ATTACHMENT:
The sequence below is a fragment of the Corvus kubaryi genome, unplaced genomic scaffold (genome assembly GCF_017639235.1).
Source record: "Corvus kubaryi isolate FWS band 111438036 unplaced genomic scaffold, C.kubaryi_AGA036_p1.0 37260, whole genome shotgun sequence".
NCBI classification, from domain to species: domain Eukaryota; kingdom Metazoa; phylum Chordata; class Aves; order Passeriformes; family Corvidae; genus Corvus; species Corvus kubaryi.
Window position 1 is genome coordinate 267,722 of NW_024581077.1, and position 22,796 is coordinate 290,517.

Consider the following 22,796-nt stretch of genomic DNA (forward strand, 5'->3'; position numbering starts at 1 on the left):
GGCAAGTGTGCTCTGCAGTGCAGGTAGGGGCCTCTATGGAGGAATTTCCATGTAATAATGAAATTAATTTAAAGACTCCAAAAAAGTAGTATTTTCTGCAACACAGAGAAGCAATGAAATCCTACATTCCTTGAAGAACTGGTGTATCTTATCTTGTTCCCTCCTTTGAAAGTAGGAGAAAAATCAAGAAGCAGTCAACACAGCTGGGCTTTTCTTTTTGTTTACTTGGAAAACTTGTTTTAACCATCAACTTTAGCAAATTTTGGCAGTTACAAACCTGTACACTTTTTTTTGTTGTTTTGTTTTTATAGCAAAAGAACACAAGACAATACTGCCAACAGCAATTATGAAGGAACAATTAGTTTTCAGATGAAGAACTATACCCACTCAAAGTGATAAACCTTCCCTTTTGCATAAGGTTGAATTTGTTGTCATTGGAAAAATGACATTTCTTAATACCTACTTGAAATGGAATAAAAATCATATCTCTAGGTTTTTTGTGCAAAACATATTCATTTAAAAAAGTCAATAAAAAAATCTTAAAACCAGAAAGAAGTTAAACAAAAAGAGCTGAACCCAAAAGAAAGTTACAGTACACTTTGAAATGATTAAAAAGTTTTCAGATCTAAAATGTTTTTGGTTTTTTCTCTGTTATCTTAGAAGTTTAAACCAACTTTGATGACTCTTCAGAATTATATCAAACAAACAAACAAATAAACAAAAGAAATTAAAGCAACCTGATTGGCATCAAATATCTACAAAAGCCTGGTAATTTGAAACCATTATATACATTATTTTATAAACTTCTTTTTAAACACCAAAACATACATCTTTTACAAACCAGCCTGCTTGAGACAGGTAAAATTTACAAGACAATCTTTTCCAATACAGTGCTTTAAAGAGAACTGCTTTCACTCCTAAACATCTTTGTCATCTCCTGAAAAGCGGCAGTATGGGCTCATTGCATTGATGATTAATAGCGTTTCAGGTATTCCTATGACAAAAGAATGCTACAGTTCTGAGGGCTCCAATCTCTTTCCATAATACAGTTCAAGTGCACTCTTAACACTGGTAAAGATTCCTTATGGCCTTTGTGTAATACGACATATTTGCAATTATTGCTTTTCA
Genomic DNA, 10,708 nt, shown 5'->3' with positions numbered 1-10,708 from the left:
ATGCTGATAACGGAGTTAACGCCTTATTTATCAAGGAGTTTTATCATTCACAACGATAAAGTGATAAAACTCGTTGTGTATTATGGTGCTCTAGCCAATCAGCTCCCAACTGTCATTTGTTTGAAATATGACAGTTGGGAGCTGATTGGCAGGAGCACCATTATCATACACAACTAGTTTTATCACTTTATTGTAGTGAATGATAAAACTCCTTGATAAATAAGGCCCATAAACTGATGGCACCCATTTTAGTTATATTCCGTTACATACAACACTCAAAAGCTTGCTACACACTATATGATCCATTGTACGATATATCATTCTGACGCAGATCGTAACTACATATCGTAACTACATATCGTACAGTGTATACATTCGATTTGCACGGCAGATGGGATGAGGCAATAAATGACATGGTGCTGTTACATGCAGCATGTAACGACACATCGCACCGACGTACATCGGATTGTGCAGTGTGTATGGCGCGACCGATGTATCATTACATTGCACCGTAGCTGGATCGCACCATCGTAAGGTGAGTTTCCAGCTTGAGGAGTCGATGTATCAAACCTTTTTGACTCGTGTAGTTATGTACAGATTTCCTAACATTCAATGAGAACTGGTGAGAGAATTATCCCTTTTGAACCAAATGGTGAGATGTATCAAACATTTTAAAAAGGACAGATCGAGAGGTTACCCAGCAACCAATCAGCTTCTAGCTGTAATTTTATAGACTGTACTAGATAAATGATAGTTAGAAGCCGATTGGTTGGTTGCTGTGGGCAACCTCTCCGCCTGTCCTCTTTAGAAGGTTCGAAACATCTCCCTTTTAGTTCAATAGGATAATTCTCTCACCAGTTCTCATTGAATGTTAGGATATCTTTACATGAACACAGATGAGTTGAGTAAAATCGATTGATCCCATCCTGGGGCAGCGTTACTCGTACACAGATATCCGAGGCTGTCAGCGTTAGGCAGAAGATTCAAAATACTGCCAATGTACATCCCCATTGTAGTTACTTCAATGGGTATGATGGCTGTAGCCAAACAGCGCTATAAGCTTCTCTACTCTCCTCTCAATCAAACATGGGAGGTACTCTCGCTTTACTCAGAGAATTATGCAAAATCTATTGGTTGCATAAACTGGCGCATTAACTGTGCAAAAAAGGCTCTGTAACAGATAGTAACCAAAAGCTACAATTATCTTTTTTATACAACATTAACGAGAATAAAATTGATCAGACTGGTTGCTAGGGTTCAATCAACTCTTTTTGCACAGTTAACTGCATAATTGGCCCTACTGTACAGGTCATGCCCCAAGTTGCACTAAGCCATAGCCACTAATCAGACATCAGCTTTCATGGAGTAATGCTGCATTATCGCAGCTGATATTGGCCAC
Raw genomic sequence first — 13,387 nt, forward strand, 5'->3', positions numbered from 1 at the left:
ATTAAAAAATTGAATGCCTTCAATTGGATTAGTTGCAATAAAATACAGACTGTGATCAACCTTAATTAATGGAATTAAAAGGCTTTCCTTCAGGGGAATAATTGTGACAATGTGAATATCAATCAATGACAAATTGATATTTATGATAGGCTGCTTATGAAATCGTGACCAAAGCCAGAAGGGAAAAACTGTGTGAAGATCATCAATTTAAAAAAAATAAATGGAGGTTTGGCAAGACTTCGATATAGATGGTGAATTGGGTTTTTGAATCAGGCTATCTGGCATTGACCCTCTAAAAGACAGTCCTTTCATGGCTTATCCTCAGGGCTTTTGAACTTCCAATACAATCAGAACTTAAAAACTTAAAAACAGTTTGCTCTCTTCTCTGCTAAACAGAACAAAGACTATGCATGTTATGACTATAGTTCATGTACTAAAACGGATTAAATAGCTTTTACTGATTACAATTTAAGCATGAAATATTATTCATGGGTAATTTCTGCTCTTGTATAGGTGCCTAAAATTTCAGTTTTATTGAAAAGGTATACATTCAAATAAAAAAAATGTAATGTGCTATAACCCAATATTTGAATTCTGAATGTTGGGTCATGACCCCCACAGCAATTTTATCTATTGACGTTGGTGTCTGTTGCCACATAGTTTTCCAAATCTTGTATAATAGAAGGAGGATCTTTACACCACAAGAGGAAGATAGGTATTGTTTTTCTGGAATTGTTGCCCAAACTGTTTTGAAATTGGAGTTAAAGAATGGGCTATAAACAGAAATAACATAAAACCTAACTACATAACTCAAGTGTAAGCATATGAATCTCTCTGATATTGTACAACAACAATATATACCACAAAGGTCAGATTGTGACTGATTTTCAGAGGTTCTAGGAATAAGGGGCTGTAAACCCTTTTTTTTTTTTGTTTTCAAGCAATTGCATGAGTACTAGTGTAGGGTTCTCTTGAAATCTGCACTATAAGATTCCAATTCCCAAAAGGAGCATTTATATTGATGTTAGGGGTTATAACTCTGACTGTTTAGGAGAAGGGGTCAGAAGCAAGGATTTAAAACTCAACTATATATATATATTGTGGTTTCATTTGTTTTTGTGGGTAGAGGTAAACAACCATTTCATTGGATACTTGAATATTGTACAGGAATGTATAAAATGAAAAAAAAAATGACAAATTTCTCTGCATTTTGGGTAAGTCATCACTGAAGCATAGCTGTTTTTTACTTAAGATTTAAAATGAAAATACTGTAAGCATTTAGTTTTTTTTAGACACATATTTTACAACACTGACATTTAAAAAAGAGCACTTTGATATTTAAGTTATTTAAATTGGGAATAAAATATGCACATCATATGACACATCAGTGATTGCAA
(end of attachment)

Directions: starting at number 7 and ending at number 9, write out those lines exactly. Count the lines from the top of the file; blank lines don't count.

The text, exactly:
Genomic DNA, 10,708 nt, shown 5'->3' with positions numbered 1-10,708 from the left:
ATGCTGATAACGGAGTTAACGCCTTATTTATCAAGGAGTTTTATCATTCACAACGATAAAGTGATAAAACTCGTTGTGTATTATGGTGCTCTAGCCAATCAGCTCCCAACTGTCATTTGTTTGAAATATGACAGTTGGGAGCTGATTGGCAGGAGCACCATTATCATACACAACTAGTTTTATCACTTTATTGTAGTGAATGATAAAACTCCTTGATAAATAAGGCCCATAAACTGATGGCACCCATTTTAGTTATATTCCGTTACATACAACACTCAAAAGCTTGCTACACACTATATGATCCATTGTACGATATATCATTCTGACGCAGATCGTAACTACATATCGTAACTACATATCGTACAGTGTATACATTCGATTTGCACGGCAGATGGGATGAGGCAATAAATGACATGGTGCTGTTACATGCAGCATGTAACGACACATCGCACCGACGTACATCGGATTGTGCAGTGTGTATGGCGCGACCGATGTATCATTACATTGCACCGTAGCTGGATCGCACCATCGTAAGGTGAGTTTCCAGCTTGAGGAGTCGATGTATCAAACCTTTTTGACTCGTGTAGTTATGTACAGATTTCCTAACATTCAATGAGAACTGGTGAGAGAATTATCCCTTTTGAACCAAATGGTGAGATGTATCAAACATTTTAAAAAGGACAGATCGAGAGGTTACCCAGCAACCAATCAGCTTCTAGCTGTAATTTTATAGACTGTACTAGATAAATGATAGTTAGAAGCCGATTGGTTGGTTGCTGTGGGCAACCTCTCCGCCTGTCCTCTTTAGAAGGTTCGAAACATCTCCCTTTTAGTTCAATAGGATAATTCTCTCACCAGTTCTCATTGAATGTTAGGATATCTTTACATGAACACAGATGAGTTGAGTAAAATCGATTGATCCCATCCTGGGGCAGCGTTACTCGTACACAGATATCCGAGGCTGTCAGCGTTAGGCAGAAGATTCAAAATACTGCCAATGTACATCCCCATTGTAGTTACTTCAATGGGTATGATGGCTGTAGCCAAACAGCGCTATAAGCTTCTCTACTCTCCTCTCAATCAAACATGGGAGGTACTCTCGCTTTACTCAGAGAATTATGCAAAATCTATTGGTTGCATAAACTGGCGCATTAACTGTGCAAAAAAGGCTCTGTAACAGATAGTAACCAAAAGCTACAATTATCTTTTTTATACAACATTAACGAGAATAAAATTGATCAGACTGGTTGCTAGGGTTCAATCAACTCTTTTTGCACAGTTAACTGCATAATTGGCCCTACTGTACAGGTCATGCCCCAAGTTGCACTAAGCCATAGCCACTAATCAGACATCAGCTTTCATGGAGTAATGCTGCATTATCGCAGCTGATATTGGCCAC
Raw genomic sequence first — 13,387 nt, forward strand, 5'->3', positions numbered from 1 at the left: